Not only is the job market scarce with the unemployment level in the U.S. still hovering over eight percent, and companies seemingly laying-off more than hiring, but competition is becoming fierce. Differentiating one’s self in the corporate world is absolutely essential. Broadening your skill set, or adding more tools to your tool box so to speak, can be the difference in keeping your job or taking public transportation to the unemployment office. Here are some great ways to showing and improving your value to your employer.
Ultimately, the best way to show how important you are to your company is to show your versatility. In other words, learn the job from the co-worker in the cubical across from you. In fact, learn the job from the person sitting in the cubical across the room from you too. The more job duties you know, the less expendable you become. If you have two or three job skills in your repertoire and your company makes cutbacks, they’re going to want to keep you because you’re able to do more than one job. Know your primary job better than anyone, but also take the time to learn other facets of the company.
Catering your values to align with company culture is critical. If you’re on board with a company that stresses teamwork and working together as a unit, you should demonstrate your ability to be a great team player. Emphasizing any characteristics you have that coincide specifically with your company’s motto will show that you were born for this gig and you could be used as the ‘poster employee’ for future employees.
Be a trendsetter. We are currently living in a world of change. Right before our eyes everything is developed to be newer, faster, cheaper and more efficient. Creativity and showcasing your ability to come up with new ideas that can effectively advance the company is a value that cannot be overlooked.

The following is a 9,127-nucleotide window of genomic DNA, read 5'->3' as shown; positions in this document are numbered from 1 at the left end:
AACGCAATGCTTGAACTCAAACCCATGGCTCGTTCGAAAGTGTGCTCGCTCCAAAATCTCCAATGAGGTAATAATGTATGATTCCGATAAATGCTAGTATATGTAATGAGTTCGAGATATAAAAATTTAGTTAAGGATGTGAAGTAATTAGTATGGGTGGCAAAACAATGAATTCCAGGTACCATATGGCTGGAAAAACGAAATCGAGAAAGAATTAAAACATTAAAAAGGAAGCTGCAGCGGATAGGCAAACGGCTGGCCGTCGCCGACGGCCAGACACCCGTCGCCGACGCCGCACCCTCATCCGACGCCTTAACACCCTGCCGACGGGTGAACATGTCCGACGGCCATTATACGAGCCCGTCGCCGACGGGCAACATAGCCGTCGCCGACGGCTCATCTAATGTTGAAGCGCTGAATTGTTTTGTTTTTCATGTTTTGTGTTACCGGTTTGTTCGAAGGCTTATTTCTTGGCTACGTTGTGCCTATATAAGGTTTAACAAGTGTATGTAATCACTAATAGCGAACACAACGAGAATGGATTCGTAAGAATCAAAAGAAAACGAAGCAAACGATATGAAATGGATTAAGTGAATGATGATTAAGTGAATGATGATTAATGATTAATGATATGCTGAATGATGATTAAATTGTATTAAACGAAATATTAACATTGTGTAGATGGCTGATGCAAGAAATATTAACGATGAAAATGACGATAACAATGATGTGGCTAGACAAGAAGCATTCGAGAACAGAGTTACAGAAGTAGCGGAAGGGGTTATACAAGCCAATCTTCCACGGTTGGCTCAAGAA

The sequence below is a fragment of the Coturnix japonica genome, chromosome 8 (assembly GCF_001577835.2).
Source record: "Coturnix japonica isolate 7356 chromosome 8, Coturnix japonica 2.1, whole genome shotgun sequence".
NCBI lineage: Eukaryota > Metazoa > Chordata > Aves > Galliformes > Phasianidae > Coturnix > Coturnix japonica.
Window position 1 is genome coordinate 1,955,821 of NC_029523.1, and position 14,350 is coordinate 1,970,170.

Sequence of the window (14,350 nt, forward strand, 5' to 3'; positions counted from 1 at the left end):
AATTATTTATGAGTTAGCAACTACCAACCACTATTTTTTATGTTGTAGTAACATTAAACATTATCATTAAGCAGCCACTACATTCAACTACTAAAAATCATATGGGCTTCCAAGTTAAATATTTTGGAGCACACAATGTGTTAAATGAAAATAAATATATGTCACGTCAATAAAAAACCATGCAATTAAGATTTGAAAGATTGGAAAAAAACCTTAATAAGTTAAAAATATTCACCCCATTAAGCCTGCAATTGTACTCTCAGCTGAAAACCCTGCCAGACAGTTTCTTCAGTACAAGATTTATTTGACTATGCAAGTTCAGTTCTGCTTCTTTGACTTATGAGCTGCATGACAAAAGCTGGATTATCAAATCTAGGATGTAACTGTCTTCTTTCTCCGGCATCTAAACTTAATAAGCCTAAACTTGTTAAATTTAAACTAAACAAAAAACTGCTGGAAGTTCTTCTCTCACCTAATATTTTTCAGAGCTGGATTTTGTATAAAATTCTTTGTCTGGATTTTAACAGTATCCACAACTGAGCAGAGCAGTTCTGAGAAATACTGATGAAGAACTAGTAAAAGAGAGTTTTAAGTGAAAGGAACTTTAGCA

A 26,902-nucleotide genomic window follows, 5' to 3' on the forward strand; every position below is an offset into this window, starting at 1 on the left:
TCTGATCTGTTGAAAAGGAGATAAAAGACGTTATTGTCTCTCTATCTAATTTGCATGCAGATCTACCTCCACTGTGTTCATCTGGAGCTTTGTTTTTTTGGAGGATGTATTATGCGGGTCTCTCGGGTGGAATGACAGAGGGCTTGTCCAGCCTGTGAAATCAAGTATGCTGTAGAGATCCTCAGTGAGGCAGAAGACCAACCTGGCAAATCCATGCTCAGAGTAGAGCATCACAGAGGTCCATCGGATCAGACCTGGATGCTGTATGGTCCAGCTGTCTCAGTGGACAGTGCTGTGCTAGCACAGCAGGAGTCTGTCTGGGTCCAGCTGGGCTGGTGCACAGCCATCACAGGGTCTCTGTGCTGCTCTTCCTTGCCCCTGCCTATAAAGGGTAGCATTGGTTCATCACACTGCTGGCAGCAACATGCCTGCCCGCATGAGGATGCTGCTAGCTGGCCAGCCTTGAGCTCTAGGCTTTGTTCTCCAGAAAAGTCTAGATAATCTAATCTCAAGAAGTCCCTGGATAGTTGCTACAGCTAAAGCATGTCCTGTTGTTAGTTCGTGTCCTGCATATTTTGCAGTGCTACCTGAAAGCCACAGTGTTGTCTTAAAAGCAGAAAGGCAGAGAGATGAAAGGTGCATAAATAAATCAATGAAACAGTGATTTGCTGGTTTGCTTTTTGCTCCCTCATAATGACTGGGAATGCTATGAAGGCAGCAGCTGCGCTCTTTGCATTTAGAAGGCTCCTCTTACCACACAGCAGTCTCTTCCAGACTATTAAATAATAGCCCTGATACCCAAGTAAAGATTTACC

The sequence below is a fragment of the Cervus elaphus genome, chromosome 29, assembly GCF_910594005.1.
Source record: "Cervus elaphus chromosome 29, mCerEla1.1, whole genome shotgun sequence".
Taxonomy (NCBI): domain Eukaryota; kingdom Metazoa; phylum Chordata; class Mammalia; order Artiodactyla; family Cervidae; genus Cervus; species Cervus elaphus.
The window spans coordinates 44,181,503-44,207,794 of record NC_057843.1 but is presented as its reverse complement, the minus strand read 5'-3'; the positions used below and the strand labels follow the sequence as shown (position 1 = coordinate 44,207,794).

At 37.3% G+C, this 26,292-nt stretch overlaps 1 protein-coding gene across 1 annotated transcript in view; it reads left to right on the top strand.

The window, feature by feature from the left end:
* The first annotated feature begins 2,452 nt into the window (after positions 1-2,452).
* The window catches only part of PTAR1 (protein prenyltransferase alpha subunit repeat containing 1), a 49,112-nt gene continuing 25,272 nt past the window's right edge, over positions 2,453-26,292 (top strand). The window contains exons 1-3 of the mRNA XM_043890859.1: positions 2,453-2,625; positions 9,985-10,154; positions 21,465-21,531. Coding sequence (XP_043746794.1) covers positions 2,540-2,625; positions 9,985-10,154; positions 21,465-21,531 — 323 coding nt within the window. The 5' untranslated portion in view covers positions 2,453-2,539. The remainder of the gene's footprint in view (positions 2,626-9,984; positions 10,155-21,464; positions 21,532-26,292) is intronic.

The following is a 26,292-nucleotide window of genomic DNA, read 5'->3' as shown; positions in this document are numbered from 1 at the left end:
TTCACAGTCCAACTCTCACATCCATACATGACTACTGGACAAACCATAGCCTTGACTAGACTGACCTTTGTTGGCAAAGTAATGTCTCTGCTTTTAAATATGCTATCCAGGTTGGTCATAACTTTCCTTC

Being tech savvy is absolutely important. I know all the stubborn baby boomers are a little hesitant with social media and other technological advances, but this has become the way of the world and if that means being 50 years old and setting up a Twitter account, well guess what? The 21st century is consumed with online applications and management information systems, and businesses are all starting to get centered on it. We already know that the 22-year-old out of college is a whiz with social media tools. It’s up to the veteran employee to add computer literacy to their resume.
Don’t be afraid to make your value known, and reiterate it if you have to. Sometimes an employee’s value or some of their responsibilities can be overlooked. Making your supervisors aware of everything important you do for the organization cannot be stressed enough. There would be nothing worse, for both employee and company, than knowing they let someone go and was totally oblivious to the true value that employee had. Know your value and make sure your company knows it too.